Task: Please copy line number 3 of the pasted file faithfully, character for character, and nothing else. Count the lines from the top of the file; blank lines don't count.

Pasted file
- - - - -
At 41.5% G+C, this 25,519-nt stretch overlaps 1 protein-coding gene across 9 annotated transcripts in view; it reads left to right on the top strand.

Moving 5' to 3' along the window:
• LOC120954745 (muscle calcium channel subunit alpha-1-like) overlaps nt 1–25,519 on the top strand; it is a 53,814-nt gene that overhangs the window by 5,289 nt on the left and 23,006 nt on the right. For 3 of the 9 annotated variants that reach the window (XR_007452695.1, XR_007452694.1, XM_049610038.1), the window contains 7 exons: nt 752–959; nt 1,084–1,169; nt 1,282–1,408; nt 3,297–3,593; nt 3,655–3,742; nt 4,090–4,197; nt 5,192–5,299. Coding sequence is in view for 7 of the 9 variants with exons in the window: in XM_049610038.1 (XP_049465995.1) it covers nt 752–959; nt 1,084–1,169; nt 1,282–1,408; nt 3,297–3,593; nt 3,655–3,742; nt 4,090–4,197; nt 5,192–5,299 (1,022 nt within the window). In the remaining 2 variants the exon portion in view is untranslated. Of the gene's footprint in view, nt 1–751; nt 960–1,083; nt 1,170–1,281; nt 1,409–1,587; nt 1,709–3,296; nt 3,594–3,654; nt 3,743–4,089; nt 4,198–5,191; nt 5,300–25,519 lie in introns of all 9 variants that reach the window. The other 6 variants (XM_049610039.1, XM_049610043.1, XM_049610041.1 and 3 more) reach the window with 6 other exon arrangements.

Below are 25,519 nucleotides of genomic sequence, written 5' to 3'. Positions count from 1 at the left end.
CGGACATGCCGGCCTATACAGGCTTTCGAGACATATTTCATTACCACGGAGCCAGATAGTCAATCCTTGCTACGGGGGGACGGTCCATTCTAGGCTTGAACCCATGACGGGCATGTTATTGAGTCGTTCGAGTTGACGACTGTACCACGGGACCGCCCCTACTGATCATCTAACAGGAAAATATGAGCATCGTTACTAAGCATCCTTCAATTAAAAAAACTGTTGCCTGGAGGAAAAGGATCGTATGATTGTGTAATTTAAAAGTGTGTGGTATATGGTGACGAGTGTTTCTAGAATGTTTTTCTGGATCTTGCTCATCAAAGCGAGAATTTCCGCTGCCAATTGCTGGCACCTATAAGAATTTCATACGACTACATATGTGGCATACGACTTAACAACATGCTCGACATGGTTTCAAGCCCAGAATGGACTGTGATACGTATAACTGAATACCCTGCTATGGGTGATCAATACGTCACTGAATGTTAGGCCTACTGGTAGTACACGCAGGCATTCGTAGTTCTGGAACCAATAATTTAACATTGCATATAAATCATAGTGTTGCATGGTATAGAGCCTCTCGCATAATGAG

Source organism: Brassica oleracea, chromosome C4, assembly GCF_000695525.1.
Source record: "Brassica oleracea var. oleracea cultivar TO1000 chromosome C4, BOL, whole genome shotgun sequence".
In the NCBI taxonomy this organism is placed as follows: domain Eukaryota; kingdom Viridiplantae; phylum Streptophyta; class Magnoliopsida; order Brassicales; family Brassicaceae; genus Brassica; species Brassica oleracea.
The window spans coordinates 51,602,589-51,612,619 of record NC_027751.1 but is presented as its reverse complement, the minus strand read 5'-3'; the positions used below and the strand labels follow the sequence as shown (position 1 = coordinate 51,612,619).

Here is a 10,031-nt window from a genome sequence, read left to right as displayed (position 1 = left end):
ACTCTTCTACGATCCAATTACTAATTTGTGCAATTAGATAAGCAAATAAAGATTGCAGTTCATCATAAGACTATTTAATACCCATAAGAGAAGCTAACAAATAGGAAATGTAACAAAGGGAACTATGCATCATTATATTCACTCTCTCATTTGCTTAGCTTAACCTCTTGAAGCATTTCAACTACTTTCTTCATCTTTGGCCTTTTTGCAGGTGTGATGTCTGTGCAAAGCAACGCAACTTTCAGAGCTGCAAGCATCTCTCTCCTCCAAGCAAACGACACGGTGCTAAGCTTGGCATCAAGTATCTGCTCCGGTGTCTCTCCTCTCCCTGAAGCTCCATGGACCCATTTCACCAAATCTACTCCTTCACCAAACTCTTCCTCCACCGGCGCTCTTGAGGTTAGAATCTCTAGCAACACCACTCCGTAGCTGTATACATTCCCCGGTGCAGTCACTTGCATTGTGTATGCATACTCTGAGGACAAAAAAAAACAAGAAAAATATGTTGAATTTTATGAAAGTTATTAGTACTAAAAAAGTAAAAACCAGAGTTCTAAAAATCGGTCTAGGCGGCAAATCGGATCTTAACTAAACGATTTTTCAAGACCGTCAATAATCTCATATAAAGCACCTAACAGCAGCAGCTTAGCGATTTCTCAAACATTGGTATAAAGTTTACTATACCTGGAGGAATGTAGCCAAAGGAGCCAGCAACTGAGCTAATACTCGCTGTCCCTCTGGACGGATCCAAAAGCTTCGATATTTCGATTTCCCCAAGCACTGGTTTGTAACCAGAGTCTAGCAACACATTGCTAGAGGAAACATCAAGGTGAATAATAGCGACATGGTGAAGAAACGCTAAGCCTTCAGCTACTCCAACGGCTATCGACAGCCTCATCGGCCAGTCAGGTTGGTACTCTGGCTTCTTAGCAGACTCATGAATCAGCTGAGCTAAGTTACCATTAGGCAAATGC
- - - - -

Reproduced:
• LOC120954745 (muscle calcium channel subunit alpha-1-like) overlaps nt 1–25,519 on the top strand; it is a 53,814-nt gene that overhangs the window by 5,289 nt on the left and 23,006 nt on the right. For 3 of the 9 annotated variants that reach the window (XR_007452695.1, XR_007452694.1, XM_049610038.1), the window contains 7 exons: nt 752–959; nt 1,084–1,169; nt 1,282–1,408; nt 3,297–3,593; nt 3,655–3,742; nt 4,090–4,197; nt 5,192–5,299. Coding sequence is in view for 7 of the 9 variants with exons in the window: in XM_049610038.1 (XP_049465995.1) it covers nt 752–959; nt 1,084–1,169; nt 1,282–1,408; nt 3,297–3,593; nt 3,655–3,742; nt 4,090–4,197; nt 5,192–5,299 (1,022 nt within the window). In the remaining 2 variants the exon portion in view is untranslated. Of the gene's footprint in view, nt 1–751; nt 960–1,083; nt 1,170–1,281; nt 1,409–1,587; nt 1,709–3,296; nt 3,594–3,654; nt 3,743–4,089; nt 4,198–5,191; nt 5,300–25,519 lie in introns of all 9 variants that reach the window. The other 6 variants (XM_049610039.1, XM_049610043.1, XM_049610041.1 and 3 more) reach the window with 6 other exon arrangements.